AMD CEO, Dr. Lisa Su, doesn’t believe there’s any real risk of second-hand graphics cards diluting the market when cryptocurrencies move towards a proof-of-stake model, and away from needing GPUs and ASICs to validate transactions.
It doesn’t matter if your graphics card is ‘da bomb’ if you don’t have the best gaming mouse…
AMD published their Q1 earnings for this year last night, citing a 40% year-on-year revenue growth, with the cash coming in from their computing and graphics segment boosted by 23% compared with Q4 last year.
But amidst an environment where the slowdown in cryptocurrency mining means Taiwanese graphics card manufacturers, such as Gigabyte and MSI, are seeing a 40% drop in graphics card sales to distributors and mining companies, of course AMD were going to be quizzed on that in their earnings call.
As well as new ASICs arriving this year which could potentially render GPU mining far less profitable, Ethereum’s devs have published their proposals for a shift towards an eventual proof-of-stack model for verifying transactions which would render both ASICs and GPUs unnecessary.
When asked if this potential move away from GPUs for commercial mining meant there were going to be a host of second-hand graphics cards flooding the market – as happened the last time there was a big crypto dip – Dr. Lisa Su remained defiant.
“I do think the blockchain infrastructure is here to stay,” says Su. “I think there are numerous currencies, there are numerous applications that are using the blockchain technology. We don’t see a significant risk of secondhand GPUs coming into the market.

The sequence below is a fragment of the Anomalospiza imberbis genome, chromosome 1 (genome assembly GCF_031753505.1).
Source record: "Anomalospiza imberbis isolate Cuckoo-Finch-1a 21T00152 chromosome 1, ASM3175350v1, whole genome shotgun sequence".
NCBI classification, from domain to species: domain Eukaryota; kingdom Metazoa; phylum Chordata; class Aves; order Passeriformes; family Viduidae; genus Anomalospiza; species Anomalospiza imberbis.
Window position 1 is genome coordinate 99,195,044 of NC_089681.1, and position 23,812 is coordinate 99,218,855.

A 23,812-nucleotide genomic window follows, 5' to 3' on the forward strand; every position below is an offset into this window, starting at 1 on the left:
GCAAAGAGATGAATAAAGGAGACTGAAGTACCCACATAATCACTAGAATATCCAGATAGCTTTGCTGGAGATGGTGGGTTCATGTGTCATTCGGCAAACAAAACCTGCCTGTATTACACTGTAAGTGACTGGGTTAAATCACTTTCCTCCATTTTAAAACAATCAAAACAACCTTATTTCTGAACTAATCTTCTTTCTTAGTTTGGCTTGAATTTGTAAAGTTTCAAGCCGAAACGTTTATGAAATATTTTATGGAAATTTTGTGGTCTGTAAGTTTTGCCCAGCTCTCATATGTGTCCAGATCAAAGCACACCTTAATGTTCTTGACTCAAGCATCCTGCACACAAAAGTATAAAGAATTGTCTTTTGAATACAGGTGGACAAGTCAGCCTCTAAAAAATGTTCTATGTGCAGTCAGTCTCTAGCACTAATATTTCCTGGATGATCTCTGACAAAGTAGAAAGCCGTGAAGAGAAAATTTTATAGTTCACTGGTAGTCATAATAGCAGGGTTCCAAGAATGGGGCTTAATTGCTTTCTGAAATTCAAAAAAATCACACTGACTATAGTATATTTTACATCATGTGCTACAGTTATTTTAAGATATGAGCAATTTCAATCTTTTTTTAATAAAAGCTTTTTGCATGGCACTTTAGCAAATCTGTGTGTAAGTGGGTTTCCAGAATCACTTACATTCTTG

“I think what you find is that, one, there are number of different currencies, and, two, a lot of these users that are buying GPUs these days are actually buying them for multiple use cases, both commercial and consumer. So they’re not necessarily buying just for mining.”
Despite believing that GPU mining is going to stick around, with new currencies likely to replace Ethereum and Monero if they pull back from being so hardware-intensive, AMD are still forecasting lower demand in the blockchain market.
“We do see a bit of volatility,” explains Su, “and that’s why we are putting into our forecast for the second quarter, and the second half, a little bit lower blockchain demand.”
But Dr. Lisa Su also reiterated her company’s stance on getting as many graphics cards into the hands of gamers as they can.
“Our first priority when we look at allocation of graphics cards is to gamers,” she explains. “And so that’s through OEMs, that’s through system integrators, that’s also working with key etailers to make sure that they are prioritising the gamers’ segment, and we’re going to continue to do that.”
The GPU goldrush may be starting to run dry then, but if Ethereum can make a speedy transition towards their hybrid and eventual proof-of-stake model, we might see the cryptocurrency movement grow up.